Georgia Tech offense off to torrid pace

Georgia Tech’s offense has been very good through three games, so much so that it’s trending toward having an historic season. It also has a chance to be even better than it already has been.

“I think there’s going to be a lot of surprises when the time comes,” Tech running back Trey Cooley said Wednesday. “I think a lot of people are gonna raise eyebrows like, ‘Whoa. We obviously didn’t see that coming.’ But it’s coming.”

The Yellow Jackets (1-2, 0-1 ACC) go into Saturday’s showdown at Wake Forest (6:30 p.m., Peachtree TV) having scored 105 points in three outings. That puts them on pace to finish the regular season with 420 points. Should they play a 13th game and maintain its current scoring average, it would reach 455 points – the most since the 2014 team put 530 in 14 games (which is a program record).

Tech, of course, is doing it differently these days. The offenses of the previous decade lit up scoreboards with Paul Johnson’s triple-option attack. This year it’s coordinator Buster Faulkner, quarterbacks coach Chris Weinke and quarterback Haynes King setting a new standard.

King, who also has rushed for 95 yards and a touchdown, has been nothing short of remarkable in his first three games with the Jackets. A sophomore, King leads the ACC in passing touchdowns (9), passing yards (910), passing yards per game (303.3) and points responsible for per game (20). King’s 168.8 passer efficiency rating ranks second among ACC quarterbacks, as does his 335 yards of total offense per game.

At the current rate, King is on pace to throw for 2,730 yards this season. That would be the fourth-most passing yards in a single season in program history.

“Definitely a great guy first,” Cooley said of King. “He’s a great leader, someone that I can go to day in and day out and just ask him questions, and he’ll answer it. Just on a personal level, as well, we sit down, we chop it up every day. Great teammate, great person and somebody that definitely helps keep this offense going.”

King also has been judicious in distributing the ball. Fourteen Jackets have caught a pass this season, led by sophomore Malik Rutherford’s 14 receptions. Freshman Eric Singleton and junior Christian Leary, an Alabama transfer, have each caught 10 passes. It must be noted, as well, that Chase Lane, who came to Tech from A&M along with King, missed Saturday’s game with an injury after grabbing six balls for 105 yards and a score in Tech’s first two games.

The Jackets haven’t just relied on the pass, either. The team’s 203.3 rushing yards per game ranks fifth-best in the ACC. Converted wide receiver Jamal Haynes and Cooley, a Louisville transfer, have combined for 432 yards on the ground while Dontae Smith, the starting back Sept. 1 against Louisville, has only 12 carries for 50 yards and didn’t play against Ole Miss.

Tech’s offensive line, with freshman Ethan Mackenny at left tackle, sophomore Joe Fusile at left guard, junior Weston Franklin at center, Princeton transfer and senior Connor Scaglione at right guard and junior Jordan Williams at right tackle, has allowed only three sacks and surrendered a modest 16 tackles for loss. Fusile is Tech’s highest-graded offensive player, according to Pro Football Focus, this season.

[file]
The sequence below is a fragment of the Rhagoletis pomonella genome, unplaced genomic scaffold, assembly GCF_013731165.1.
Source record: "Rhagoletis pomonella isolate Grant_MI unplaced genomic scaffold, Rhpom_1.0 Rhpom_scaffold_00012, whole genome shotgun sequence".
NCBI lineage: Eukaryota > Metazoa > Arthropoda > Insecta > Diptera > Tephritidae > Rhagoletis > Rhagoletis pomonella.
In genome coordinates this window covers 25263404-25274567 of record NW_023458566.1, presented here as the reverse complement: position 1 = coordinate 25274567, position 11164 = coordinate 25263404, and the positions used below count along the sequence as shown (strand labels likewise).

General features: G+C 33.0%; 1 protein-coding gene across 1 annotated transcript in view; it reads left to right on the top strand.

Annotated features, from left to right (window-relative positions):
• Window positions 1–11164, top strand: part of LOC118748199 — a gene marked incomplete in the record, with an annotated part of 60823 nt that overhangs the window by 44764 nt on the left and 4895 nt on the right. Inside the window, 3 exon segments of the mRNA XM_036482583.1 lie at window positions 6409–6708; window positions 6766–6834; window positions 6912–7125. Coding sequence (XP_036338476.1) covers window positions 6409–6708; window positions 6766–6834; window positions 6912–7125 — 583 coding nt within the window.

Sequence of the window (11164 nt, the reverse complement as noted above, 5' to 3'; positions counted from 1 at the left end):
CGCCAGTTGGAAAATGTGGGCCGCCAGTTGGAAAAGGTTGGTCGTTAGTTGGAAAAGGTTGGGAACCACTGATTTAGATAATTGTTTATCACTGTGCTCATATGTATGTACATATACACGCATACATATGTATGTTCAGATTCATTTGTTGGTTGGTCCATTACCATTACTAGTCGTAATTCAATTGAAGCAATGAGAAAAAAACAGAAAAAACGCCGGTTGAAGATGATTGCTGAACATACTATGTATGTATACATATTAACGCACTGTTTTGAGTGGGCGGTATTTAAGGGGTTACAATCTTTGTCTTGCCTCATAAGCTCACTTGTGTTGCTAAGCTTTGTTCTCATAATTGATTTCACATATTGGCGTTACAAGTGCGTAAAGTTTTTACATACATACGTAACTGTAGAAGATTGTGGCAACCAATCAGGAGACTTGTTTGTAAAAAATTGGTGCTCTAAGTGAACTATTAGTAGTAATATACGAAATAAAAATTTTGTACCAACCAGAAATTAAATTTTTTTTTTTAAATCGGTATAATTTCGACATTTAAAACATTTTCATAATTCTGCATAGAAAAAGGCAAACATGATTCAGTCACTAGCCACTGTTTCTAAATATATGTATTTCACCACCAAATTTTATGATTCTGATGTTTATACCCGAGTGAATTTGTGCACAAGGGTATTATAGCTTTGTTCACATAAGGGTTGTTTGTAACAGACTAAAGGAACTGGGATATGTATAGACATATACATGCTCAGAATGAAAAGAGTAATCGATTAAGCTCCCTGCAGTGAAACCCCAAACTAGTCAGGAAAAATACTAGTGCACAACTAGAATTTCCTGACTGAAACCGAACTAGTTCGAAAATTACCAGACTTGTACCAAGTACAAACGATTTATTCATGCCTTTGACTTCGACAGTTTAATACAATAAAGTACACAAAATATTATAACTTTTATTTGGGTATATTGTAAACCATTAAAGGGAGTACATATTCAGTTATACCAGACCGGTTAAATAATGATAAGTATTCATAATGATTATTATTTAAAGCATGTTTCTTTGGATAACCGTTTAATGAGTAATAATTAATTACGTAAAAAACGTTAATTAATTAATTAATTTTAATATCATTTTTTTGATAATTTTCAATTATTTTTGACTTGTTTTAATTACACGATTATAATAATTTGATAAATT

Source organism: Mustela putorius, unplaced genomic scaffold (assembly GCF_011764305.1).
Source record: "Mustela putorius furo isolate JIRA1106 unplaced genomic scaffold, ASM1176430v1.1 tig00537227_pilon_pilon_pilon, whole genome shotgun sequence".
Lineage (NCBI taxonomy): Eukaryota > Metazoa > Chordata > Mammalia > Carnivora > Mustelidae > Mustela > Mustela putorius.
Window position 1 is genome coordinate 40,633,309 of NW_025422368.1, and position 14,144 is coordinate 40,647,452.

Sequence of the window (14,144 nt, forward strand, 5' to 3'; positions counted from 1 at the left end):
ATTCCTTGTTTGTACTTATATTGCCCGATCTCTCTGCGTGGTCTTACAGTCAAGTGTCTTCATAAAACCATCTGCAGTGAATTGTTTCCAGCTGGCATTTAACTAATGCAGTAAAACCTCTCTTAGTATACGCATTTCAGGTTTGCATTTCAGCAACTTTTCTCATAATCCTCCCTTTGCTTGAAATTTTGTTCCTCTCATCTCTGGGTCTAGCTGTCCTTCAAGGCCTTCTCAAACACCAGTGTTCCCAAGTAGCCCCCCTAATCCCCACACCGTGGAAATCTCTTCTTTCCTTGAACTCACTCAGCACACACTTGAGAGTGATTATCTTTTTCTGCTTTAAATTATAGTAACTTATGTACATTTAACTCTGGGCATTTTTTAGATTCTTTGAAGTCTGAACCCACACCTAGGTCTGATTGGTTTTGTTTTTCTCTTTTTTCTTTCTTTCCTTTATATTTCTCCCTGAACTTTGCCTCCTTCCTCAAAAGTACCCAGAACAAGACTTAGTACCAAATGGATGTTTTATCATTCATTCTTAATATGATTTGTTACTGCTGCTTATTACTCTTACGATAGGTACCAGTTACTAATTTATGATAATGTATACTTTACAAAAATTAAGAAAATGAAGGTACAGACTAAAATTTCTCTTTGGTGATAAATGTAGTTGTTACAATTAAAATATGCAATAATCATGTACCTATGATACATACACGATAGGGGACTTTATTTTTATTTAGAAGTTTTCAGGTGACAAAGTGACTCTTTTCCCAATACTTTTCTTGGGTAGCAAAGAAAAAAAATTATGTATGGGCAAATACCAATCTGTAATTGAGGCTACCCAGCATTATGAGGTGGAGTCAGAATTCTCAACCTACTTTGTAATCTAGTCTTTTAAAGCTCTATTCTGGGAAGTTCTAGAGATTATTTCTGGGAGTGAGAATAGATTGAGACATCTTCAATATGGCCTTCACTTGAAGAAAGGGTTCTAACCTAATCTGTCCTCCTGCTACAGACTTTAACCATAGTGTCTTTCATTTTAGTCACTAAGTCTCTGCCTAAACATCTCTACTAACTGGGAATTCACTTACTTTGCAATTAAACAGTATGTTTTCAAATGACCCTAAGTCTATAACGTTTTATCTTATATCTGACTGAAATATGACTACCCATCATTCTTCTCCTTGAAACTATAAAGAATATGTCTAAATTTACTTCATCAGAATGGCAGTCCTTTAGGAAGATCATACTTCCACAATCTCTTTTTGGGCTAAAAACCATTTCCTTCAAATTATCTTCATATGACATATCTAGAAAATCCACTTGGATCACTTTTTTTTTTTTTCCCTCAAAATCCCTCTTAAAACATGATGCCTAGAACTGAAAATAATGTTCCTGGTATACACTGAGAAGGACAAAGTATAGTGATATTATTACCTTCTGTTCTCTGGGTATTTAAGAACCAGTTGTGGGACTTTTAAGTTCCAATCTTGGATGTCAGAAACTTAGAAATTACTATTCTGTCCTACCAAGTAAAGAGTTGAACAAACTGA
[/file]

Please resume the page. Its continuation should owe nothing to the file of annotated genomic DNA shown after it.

“I think this offense has shown flashes of a lot of greatness. I think if the O-line keeps playing the way we’ve been playing, I think there’s a lot of opportunities to score a lot of points and continue to win games,” Scaglione said. “I think in practice it’s really impressive watching everybody, just with such great effort, get after every single rep, every single period. I’m really excited for where the offense is headed for sure.”

Tech’s offense had been up to the challenges that Louisville and Ole Miss, respectively, presented earlier this month. Its next foe, Wake Forest, presents some unique issues as well.

The Demon Deacons lead the ACC in defending third downs, having allowed the opponent to convert only 25.6% of the time. They also lead the league in interceptions with five, tackles for loss with 25 and in stopping the opposition from scoring in the red zone 57.1% of the time. Wake Forest also has a national-best 16 sacks.

Wake Forest is holding teams to 93.3 yards per game on the ground as well.

Coach Dave Clawson this week lauded the play of King and the Tech offense.

“King is playing at a very high level. He has good arm strength and is really athletic and fast. Every time he throws the ball you have to defend the actual play, and if you’re not in the right rush lanes, he can take off for 40 yards. He’s athletic, fast and has a live arm,” he said. “Their offensive line is big and physical. They have excellent skill. They have 3-4 running backs and 6-7 receivers. They have good slots, outside receivers and tight ends.”

Should Tech score at least 23 points at Wake Forest, that would mark the first time since the 2017 season the Jackets have put up at least 23 points in each of the first four games of the season. The ‘17 squad scored at least 24 points in the first six contests of that season.